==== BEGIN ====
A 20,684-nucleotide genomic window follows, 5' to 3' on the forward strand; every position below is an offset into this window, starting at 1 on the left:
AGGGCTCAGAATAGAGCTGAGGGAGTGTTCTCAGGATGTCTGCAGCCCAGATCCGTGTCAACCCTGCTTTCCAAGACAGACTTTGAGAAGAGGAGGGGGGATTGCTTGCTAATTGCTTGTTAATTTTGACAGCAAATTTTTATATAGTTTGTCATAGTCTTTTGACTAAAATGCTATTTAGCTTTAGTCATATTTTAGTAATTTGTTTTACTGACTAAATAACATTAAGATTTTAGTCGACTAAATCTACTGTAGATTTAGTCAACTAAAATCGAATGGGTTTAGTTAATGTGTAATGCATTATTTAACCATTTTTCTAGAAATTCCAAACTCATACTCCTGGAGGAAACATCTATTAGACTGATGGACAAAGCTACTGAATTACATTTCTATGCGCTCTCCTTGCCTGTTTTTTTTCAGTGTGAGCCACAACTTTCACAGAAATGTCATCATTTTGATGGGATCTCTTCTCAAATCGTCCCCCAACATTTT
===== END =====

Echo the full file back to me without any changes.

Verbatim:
A 20,684-nucleotide genomic window follows, 5' to 3' on the forward strand; every position below is an offset into this window, starting at 1 on the left:
AGGGCTCAGAATAGAGCTGAGGGAGTGTTCTCAGGATGTCTGCAGCCCAGATCCGTGTCAACCCTGCTTTCCAAGACAGACTTTGAGAAGAGGAGGGGGGATTGCTTGCTAATTGCTTGTTAATTTTGACAGCAAATTTTTATATAGTTTGTCATAGTCTTTTGACTAAAATGCTATTTAGCTTTAGTCATATTTTAGTAATTTGTTTTACTGACTAAATAACATTAAGATTTTAGTCGACTAAATCTACTGTAGATTTAGTCAACTAAAATCGAATGGGTTTAGTTAATGTGTAATGCATTATTTAACCATTTTTCTAGAAATTCCAAACTCATACTCCTGGAGGAAACATCTATTAGACTGATGGACAAAGCTACTGAATTACATTTCTATGCGCTCTCCTTGCCTGTTTTTTTTCAGTGTGAGCCACAACTTTCACAGAAATGTCATCATTTTGATGGGATCTCTTCTCAAATCGTCCCCCAACATTTT